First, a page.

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Bipolar Disorder (page 4)

— National Institute of Mental Health
Updated on Jul 26, 2007

What About Clinical Studies for Bipolar Disorder?

Some people with bipolar disorder receive medication and/or psychosocial therapy by volunteering to participate in clinical studies (clinical trials). Clinical studies involve the scientific investigation of illness and treatment of illness in humans. Clinical studies in mental health can yield information about the efficacy of a medication or a combination of treatments, the usefulness of a behavioral intervention or type of psychotherapy, the reliability of a diagnostic procedure, or the success of a prevention method. Clinical studies also guide scientists in learning how illness develops, progresses, lessens, and affects both mind and body. Millions of Americans diagnosed with mental illness lead healthy, productive lives because of information discovered through clinical studies. These studies are not always right for everyone, however. It is important for each individual to consider carefully the possible risks and benefits of a clinical study before making a decision to participate.

In recent years, NIMH has introduced a new generation of "real-world" clinical studies. They are called "real-world" studies for several reasons. Unlike traditional clinical trials, they offer multiple different treatments and treatment combinations. In addition, they aim to include large numbers of people with mental disorders living in communities throughout the U.S. and receiving treatment across a wide variety of settings. Individuals with more than one mental disorder, as well as those with co-occurring physical illnesses, are encouraged to consider participating in these new studies. The main goal of the real-world studies is to improve treatment strategies and outcomes for all people with these disorders. In addition to measuring improvement in illness symptoms, the studies will evaluate how treatments influence other important, real-world issues such as quality of life, ability to work, and social functioning. They also will assess the cost-effectiveness of different treatments and factors that affect how well people stay on their treatment plans.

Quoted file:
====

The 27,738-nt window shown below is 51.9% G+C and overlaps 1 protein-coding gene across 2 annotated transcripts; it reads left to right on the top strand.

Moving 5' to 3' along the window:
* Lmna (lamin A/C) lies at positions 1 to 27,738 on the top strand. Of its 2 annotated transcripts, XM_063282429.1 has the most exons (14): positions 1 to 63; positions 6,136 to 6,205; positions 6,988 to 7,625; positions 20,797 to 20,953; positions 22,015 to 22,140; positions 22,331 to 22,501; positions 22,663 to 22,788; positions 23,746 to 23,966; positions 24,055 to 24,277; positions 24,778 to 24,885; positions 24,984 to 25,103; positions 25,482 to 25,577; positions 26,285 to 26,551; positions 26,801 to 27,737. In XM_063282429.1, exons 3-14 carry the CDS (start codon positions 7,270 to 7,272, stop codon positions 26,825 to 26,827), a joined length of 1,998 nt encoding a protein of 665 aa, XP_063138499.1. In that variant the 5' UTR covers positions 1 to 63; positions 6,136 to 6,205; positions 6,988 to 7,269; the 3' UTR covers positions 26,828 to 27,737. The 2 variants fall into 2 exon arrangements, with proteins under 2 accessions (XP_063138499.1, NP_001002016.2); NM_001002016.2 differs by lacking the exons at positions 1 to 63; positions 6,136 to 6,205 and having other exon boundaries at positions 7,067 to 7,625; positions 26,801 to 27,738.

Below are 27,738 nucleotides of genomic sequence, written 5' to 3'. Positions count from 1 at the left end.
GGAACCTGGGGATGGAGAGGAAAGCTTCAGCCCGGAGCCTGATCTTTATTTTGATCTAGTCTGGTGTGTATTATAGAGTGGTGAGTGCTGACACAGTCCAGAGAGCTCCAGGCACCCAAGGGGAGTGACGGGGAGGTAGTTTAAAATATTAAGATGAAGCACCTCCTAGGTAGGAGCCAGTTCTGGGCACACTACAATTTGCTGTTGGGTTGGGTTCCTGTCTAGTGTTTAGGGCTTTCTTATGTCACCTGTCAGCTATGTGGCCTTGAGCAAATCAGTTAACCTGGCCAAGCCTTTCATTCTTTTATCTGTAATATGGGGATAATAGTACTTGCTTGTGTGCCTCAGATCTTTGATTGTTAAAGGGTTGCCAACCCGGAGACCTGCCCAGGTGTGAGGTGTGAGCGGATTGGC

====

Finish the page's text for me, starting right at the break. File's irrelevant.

The Systematic Treatment Enhancement Program for Bipolar Disorder (STEP-BD) is seeking participants for the largest-ever, "real-world" study of treatments for bipolar disorder. To learn more about STEP-BD or other clinical studies, see the Clinical Trials page on the NIMH Web site http://www.nimh.nih.gov, visit the National Library of Medicine's clinical trials database http://www.clinicaltrials.gov, or contact NIMH.

For More Information

Bipolar Disorder Information and Organizations from NLM's MedlinePlus (en Espanol)

Addendum to Bipolar January 2007

Aripiprazole (Abilify) is another atypical antipsychotic medication used to treat the symptoms of schizophrenia and manic or mixed (manic and depressive) episodes of bipolar I disorder. Aripiprazole is in tablet and liquid form. An injectable form is used in the treatment of symptoms of agitation in schizophrenia and manic or mixed episodes of bipolar I disorder.


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This publication, written by Melissa Spearing of NIMH, is a revision and update of an earlier version by Mary Lynn Hendrix. Scientific information and review were provided by NIMH Director Steven E. Hyman, M.D., and NIMH staff members Matthew V. Rudorfer, M.D., and Jane L. Pearson, Ph.D. Editorial assistance was provided by Clarissa K. Wittenberg, Margaret Strock, and Lisa D. Alberts of NIMH.

NIH Publication No. 3679
Printed 2002

NIMH publications are in the public domain and may be reproduced or copied without the permission from the National Institute of Mental Health (NIMH). NIMH encourages you to reproduce them and use them in your efforts to improve public health. Citation of the National Institute of Mental Health as a source is appreciated. However, using government materials inappropriately can raise legal or ethical concerns, so we ask you to use these guidelines:

  • NIMH does not endorse or recommend any commercial products, processes, or services, and publications may not be used for advertising or endorsement purposes.
  • NIMH does not provide specific medical advice or treatment recommendations or referrals; these materials may not be used in a manner that has the appearance of such information.
  • NIMH requests that non-Federal organizations not alter publications in a way that will jeopardize the integrity and "brand" when using publications.
  • Addition of Non-Federal Government logos and website links may not have the appearance of NIMH endorsement of any specific commercial products or services or medical treatments or services.

If you have questions regarding these guidelines and use of NIMH publications, please contact the NIMH Information Center at 1-866-615-6464 or at nimhinfo@nih.gov.

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